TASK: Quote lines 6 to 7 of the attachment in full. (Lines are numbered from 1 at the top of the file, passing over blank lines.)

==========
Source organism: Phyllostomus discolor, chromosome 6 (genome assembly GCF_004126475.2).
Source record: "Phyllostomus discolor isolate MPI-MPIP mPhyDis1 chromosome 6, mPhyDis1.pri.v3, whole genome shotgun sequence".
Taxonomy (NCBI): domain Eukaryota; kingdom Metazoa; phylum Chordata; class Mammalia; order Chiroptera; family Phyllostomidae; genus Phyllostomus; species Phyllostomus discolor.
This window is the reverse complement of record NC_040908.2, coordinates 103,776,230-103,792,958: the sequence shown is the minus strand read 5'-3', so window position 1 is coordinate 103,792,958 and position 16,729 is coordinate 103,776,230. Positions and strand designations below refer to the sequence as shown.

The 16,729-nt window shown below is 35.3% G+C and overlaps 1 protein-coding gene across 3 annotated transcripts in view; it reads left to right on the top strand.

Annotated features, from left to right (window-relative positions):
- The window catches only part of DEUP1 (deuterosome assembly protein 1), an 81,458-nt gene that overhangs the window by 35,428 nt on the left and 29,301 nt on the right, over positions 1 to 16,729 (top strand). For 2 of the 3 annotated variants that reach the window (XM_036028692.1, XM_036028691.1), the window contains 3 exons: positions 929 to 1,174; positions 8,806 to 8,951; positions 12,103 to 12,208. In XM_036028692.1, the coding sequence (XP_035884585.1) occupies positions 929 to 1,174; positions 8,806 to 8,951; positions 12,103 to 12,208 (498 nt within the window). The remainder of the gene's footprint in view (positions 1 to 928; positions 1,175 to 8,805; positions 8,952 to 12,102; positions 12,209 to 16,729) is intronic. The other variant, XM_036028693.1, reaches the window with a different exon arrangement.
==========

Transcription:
Annotated features, from left to right (window-relative positions):
- The window catches only part of DEUP1 (deuterosome assembly protein 1), an 81,458-nt gene that overhangs the window by 35,428 nt on the left and 29,301 nt on the right, over positions 1 to 16,729 (top strand). For 2 of the 3 annotated variants that reach the window (XM_036028692.1, XM_036028691.1), the window contains 3 exons: positions 929 to 1,174; positions 8,806 to 8,951; positions 12,103 to 12,208. In XM_036028692.1, the coding sequence (XP_035884585.1) occupies positions 929 to 1,174; positions 8,806 to 8,951; positions 12,103 to 12,208 (498 nt within the window). The remainder of the gene's footprint in view (positions 1 to 928; positions 1,175 to 8,805; positions 8,952 to 12,102; positions 12,209 to 16,729) is intronic. The other variant, XM_036028693.1, reaches the window with a different exon arrangement.